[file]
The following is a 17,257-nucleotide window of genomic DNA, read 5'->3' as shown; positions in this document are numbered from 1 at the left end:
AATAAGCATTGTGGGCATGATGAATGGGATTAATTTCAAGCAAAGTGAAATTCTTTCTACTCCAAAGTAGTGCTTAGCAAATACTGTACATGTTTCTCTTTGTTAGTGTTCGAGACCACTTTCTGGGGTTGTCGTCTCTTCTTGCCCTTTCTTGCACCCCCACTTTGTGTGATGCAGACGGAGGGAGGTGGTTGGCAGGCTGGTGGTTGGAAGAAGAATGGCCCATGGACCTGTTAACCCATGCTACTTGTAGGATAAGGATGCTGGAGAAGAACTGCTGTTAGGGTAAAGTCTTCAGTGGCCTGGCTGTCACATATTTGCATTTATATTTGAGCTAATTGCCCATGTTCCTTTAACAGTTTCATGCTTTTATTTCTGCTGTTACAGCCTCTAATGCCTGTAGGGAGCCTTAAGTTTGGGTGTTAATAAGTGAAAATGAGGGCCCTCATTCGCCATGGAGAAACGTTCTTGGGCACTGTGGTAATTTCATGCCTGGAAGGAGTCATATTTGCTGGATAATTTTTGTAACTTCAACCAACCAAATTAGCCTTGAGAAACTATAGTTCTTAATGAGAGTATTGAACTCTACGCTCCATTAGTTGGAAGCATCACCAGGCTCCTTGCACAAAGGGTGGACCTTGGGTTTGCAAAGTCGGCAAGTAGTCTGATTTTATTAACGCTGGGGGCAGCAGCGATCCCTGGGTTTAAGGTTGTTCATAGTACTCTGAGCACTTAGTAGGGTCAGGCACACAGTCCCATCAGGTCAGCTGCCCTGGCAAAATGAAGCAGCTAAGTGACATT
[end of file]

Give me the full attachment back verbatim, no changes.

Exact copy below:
The following is a 17,257-nucleotide window of genomic DNA, read 5'->3' as shown; positions in this document are numbered from 1 at the left end:
AATAAGCATTGTGGGCATGATGAATGGGATTAATTTCAAGCAAAGTGAAATTCTTTCTACTCCAAAGTAGTGCTTAGCAAATACTGTACATGTTTCTCTTTGTTAGTGTTCGAGACCACTTTCTGGGGTTGTCGTCTCTTCTTGCCCTTTCTTGCACCCCCACTTTGTGTGATGCAGACGGAGGGAGGTGGTTGGCAGGCTGGTGGTTGGAAGAAGAATGGCCCATGGACCTGTTAACCCATGCTACTTGTAGGATAAGGATGCTGGAGAAGAACTGCTGTTAGGGTAAAGTCTTCAGTGGCCTGGCTGTCACATATTTGCATTTATATTTGAGCTAATTGCCCATGTTCCTTTAACAGTTTCATGCTTTTATTTCTGCTGTTACAGCCTCTAATGCCTGTAGGGAGCCTTAAGTTTGGGTGTTAATAAGTGAAAATGAGGGCCCTCATTCGCCATGGAGAAACGTTCTTGGGCACTGTGGTAATTTCATGCCTGGAAGGAGTCATATTTGCTGGATAATTTTTGTAACTTCAACCAACCAAATTAGCCTTGAGAAACTATAGTTCTTAATGAGAGTATTGAACTCTACGCTCCATTAGTTGGAAGCATCACCAGGCTCCTTGCACAAAGGGTGGACCTTGGGTTTGCAAAGTCGGCAAGTAGTCTGATTTTATTAACGCTGGGGGCAGCAGCGATCCCTGGGTTTAAGGTTGTTCATAGTACTCTGAGCACTTAGTAGGGTCAGGCACACAGTCCCATCAGGTCAGCTGCCCTGGCAAAATGAAGCAGCTAAGTGACATT